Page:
Scientists at the University of Arkansas System Division of Agriculture have found that they can harness photosynthesis – the process that plants use to convert light energy to chemical energy – to increase rice yields by up to 30 percent.
A research group led by Andy Pereira of the Crop, Soil, and Environmental Sciences Department faculty examined a protein that acts as a “switch” to activate genes that can enhance the photosynthesis activity of rice plants. The researchers discovered that the protein, known as higher yield rice (HYR), could enable the plants to survive stress, thrive and increase productivity.
Drought physiological response phenotypes of rice HYR lines at the vegetative stage.
“The regulator HYR does regulate photosynthesis, a complex process,” said Pereira, who holds the Anheuser-Busch and Arkansas Wholesalers Professorship in Plant Molecular Genetics. “I saw in the greenhouse that the plants using the HYR regulator were much greener than any others. It was because of more chlorophyll. It had higher photosynthesis. All the rest followed.”
What followed was a process that capitalized on nature’s use of photosynthesis, in which plants take in carbon dioxide and expel oxygen. If rice and other plants are under too much stress, photosynthesis will shut down. “That might be a good survival mechanism, and many plants want just to survive,” Pereira said. “But we don’t want crops to just survive. We want them to keep producing.”
A plant’s natural reaction under stress is to shut down photosynthesis to keep it from producing reactive oxygen, which is damaging to the plant. This is where the HYR regulator protein comes in by keeping the whole photosynthesis machinery active and maintaining productivity, Pereira explained.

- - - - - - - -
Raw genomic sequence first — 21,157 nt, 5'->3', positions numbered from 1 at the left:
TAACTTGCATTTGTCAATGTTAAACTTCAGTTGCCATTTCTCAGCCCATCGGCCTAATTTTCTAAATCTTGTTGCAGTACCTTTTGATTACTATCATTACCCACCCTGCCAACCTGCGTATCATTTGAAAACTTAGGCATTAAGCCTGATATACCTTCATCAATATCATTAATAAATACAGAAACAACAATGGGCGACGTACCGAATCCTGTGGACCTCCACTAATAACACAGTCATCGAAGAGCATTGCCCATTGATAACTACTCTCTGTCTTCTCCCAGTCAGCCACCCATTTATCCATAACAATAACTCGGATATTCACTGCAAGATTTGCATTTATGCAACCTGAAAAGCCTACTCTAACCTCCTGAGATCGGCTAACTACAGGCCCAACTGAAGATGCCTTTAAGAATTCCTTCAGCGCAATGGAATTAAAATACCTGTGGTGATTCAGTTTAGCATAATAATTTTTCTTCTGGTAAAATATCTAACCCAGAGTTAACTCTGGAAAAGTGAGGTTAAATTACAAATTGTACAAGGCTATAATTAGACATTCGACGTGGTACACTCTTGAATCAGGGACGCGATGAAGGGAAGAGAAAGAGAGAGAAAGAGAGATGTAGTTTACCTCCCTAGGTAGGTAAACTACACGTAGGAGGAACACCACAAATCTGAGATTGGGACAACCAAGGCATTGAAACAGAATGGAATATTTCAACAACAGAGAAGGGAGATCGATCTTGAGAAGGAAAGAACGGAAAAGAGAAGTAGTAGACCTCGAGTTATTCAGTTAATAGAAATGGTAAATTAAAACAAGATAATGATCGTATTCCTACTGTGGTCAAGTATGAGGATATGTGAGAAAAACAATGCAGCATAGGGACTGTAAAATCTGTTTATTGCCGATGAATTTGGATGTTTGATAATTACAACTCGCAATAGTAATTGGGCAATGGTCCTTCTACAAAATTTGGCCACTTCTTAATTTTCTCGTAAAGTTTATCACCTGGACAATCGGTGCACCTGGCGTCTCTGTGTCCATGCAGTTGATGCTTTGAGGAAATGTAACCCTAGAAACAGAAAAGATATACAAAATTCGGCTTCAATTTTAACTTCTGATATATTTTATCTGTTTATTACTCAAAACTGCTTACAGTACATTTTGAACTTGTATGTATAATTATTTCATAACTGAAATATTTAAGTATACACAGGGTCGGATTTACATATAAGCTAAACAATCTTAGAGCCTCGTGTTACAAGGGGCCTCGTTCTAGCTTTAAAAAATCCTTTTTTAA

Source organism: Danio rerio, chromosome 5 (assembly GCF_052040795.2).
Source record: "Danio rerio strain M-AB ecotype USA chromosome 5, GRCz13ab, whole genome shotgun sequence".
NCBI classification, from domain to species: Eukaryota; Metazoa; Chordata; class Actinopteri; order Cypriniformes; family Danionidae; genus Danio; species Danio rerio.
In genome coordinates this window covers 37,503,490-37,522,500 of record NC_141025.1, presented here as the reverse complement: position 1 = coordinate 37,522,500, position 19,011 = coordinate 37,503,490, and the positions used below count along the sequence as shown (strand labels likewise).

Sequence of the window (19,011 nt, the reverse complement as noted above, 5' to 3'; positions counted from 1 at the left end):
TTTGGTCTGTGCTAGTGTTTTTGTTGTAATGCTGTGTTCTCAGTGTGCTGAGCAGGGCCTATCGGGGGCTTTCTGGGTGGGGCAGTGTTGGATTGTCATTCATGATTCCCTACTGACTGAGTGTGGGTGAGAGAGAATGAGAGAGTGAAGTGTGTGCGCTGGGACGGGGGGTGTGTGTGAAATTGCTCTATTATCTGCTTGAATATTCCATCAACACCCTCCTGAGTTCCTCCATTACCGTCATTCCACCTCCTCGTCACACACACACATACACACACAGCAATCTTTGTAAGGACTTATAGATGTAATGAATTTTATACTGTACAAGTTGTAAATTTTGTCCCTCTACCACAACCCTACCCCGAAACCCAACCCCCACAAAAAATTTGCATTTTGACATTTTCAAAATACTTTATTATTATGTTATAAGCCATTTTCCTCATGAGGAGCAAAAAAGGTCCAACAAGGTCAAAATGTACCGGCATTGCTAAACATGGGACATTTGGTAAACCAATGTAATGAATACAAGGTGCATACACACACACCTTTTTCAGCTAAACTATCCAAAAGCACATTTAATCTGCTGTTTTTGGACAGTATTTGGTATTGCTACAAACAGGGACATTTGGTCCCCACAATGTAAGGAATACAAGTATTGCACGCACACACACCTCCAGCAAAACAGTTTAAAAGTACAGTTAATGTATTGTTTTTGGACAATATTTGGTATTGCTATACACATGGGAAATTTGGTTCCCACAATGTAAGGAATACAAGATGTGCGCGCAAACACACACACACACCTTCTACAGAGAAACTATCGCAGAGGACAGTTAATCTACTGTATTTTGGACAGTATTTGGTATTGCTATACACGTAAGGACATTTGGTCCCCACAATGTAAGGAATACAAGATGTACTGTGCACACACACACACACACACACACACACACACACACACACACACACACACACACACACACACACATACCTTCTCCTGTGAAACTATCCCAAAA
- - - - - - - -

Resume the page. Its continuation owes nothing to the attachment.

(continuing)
Before Pereira’s research on the project began a few years ago at the Virginia Bioinformatics Institute at Virginia Tech – where he remains an adjunct faculty member – there was consensus among scientists that increasing photosynthesis capacity would probably increase productivity and yield. No one had proven it until Pereira’s group demonstrated grain yield increases as high as 29.7 percent by using the HYR regulator.
The research showed that a plant needs to have the higher capacity to increase its production. “Increased light will produce more photosynthesis, but if a plant doesn’t have the capacity to use it, there won’t be more production. HYR increases photosynthesis, which increases sugars, which increases biomass and finally leads to more grain yield among normal rice cultivars,” Pereira said.
Higher photosynthesis leads to greater stress tolerance in HYR rice plants. The increased tolerance enables higher rice grain production under drought and heat stress with maintenance of good grain quality. “Most importantly, the suite of genes regulated by HYR is the blueprint for development of similar rice varieties using non-GMO methods,” Pereira added.
Two patents related to the project are currently pending. One from the Division of Agriculture covers plants’ tolerance of temperature and improvement of grain quality, an important factor because grain quality is reduced under high nighttime temperatures. The other is through Virginia Tech and covers drought tolerance and improvement of grain yield.
Plants capture solar energy and atmospheric carbon dioxide (CO2) through photosynthesis, which is the primary component of crop yield, and needs to be increased considerably to meet the growing global demand for food. Environmental stresses, which are increasing with climate change, adversely affect photosynthetic carbon metabolism (PCM) and limit yield of cereals such as rice (Oryza sativa) that feeds half the world. To study the regulation of photosynthesis, we developed a rice gene regulatory network and identified a transcription factor HYR (HIGHER YIELD RICE) associated with PCM, which on expression in rice enhances photosynthesis under multiple environmental conditions, determining a morpho-physiological programme leading to higher grain yield under normal, drought and high-temperature stress conditions. We show HYR is a master regulator, directly activating photosynthesis genes, cascades of transcription factors and other downstream genes involved in PCM and yield stability under drought and high-temperature environmental stress conditions.
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